Irrespective of where you stand in the social media hierarchy, call out even the minor bully, report hate speech and don’t back away. Even if the abuse is not directed at you. Especially if the abuse is not directed at you. Even if the abuse is directed at someone whose politics or films you hate. You can have a difference of opinion, you can even have a slanging match but don’t endorse hate speech.
Take on the bully. Even if the bully is punching above your weight and targeting someone who you think has the clout on their own to shut him up. Every tweet, every action counts. Stop him before he becomes the next Shubham Mishra. And defiles your internet space.
Which brings me to celebrities and their reaction to internet bullying – slinking away is not the answer. You have the resources to take this on – report, book charges and take it head on. You also have the clout to pressure platforms into accepting more culpability. If you exit, they lose brand ambassadors. Use that bargaining power- don’t just mute or block abuse. If you play hardball, social media platforms will have to play by your rules. Use your power and your following to help yourselves. And in the bargain, us. Come up with a plan – take a stand, for once. It is for you.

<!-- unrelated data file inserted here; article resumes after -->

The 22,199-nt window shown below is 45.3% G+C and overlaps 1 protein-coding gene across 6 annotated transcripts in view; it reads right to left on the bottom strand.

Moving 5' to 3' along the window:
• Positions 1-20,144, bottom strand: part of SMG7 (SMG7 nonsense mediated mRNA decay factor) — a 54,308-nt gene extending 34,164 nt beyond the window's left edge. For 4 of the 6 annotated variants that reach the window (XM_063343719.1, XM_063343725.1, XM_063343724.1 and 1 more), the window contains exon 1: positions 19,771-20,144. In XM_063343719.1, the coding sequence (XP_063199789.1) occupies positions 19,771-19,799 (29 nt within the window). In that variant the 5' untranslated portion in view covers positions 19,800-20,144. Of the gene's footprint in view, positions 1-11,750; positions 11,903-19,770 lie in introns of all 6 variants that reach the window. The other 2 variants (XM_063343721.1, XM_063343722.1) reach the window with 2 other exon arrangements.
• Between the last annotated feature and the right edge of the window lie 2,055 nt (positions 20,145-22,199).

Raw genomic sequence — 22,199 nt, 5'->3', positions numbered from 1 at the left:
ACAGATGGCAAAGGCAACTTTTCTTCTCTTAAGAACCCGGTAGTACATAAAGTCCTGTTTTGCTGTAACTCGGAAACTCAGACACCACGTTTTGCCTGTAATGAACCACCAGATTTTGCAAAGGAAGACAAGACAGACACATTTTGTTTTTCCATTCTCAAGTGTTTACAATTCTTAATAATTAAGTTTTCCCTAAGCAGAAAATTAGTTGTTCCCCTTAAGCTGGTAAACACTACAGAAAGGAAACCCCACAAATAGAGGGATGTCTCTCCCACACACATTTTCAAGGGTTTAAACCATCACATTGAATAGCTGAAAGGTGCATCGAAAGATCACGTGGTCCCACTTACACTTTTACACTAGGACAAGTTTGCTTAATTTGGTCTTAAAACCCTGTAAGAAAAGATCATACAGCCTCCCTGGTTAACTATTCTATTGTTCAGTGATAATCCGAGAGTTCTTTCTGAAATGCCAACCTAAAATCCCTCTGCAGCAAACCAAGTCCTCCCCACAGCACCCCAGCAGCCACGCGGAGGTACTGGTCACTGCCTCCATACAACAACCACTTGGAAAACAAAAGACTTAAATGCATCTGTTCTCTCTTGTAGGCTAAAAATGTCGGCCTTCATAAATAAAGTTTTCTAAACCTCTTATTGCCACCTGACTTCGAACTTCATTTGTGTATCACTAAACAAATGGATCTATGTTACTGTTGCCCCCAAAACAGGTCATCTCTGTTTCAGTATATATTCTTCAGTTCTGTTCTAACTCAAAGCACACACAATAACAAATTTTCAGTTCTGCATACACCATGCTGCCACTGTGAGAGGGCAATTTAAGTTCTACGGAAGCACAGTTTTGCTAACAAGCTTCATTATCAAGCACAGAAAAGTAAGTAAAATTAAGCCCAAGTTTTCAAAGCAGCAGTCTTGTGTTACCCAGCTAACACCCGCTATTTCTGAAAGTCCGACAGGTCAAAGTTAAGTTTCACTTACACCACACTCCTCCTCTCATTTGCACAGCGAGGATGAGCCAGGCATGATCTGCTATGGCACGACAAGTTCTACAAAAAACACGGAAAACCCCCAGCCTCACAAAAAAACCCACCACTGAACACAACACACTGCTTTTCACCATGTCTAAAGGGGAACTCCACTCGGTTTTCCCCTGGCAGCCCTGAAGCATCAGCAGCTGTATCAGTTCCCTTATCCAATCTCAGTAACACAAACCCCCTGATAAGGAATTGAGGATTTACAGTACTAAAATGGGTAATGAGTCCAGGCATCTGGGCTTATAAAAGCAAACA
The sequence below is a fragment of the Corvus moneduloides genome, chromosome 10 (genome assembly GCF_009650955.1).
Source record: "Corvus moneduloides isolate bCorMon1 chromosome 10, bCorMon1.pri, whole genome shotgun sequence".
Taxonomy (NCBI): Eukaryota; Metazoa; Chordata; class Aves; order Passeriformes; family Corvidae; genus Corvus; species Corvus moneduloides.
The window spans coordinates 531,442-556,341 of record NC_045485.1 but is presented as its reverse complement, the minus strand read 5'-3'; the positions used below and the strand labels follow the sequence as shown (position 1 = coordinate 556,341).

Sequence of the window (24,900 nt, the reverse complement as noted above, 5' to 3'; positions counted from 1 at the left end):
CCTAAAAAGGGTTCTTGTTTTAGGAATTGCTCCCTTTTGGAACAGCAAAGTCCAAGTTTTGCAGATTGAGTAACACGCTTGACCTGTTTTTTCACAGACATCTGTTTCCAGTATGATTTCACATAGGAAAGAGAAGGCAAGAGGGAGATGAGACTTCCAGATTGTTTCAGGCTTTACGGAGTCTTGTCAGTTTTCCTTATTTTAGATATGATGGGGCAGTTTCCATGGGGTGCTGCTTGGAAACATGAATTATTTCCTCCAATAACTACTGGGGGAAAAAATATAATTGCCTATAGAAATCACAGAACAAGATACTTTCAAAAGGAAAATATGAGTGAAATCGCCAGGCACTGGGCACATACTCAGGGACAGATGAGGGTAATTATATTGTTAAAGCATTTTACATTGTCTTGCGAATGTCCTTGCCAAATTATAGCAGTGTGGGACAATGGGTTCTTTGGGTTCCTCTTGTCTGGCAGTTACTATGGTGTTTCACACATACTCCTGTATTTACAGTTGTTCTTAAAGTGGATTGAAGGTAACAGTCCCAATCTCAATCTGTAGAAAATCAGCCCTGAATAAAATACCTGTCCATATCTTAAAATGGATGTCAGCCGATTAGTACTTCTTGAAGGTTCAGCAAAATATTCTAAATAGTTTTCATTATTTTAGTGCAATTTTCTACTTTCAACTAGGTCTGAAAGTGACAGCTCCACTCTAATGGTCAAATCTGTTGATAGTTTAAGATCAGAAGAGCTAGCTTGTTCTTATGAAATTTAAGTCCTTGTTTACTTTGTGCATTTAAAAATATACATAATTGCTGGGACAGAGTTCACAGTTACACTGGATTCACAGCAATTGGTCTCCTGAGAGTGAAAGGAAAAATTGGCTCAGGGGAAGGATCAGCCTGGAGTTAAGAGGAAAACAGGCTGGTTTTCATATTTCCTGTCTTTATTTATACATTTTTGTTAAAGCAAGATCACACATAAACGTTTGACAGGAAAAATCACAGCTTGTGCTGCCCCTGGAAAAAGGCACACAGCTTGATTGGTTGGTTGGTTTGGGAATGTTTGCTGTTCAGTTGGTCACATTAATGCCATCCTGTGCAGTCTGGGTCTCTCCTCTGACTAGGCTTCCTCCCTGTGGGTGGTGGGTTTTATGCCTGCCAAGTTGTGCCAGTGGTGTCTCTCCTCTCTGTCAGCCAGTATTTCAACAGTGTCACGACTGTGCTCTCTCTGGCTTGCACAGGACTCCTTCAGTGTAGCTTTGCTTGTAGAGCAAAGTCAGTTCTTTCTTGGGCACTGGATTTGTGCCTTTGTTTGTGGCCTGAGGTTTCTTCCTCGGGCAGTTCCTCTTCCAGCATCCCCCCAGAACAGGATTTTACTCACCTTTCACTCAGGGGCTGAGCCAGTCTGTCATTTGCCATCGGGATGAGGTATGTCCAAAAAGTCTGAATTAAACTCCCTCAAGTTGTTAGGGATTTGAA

Of course, none of this pushback will work unless the government and police don’t proactively step in. Like they did in the Agrima Joshua case. If the consequences of hate speech are immediately visible like they were here, more and more people be it the celebrity, the influencer or the regular user will be spurred on to report bullying.
And people will understand that just like the real world, misbehaviour on the internet has ramifications and consequences.
Lastly, media organisations – stop picking up your cues from social media. It has to work the other way round. A twitter handle doesn’t make anyone an expert. You guys are supposed to be the experts and you cannot run news stories on opinions taken off Twitter. It is just plain lazy and you are mostly validating and amplifying uninformed sentiments. Reporting on social media feeds is not journalism of any kind. Remember that and while you are it, gag you news editors.
Ok, the last was a joke. Don’t troll me. Or do. I will put my plan for trolls into action.
(Naomi Datta tweets at nowme_datta & is the author of How To Be a Likeable Bigot. This is an opinion piece, and the views expressed are the author’s own. The Quint neither endorses nor is responsible for them.)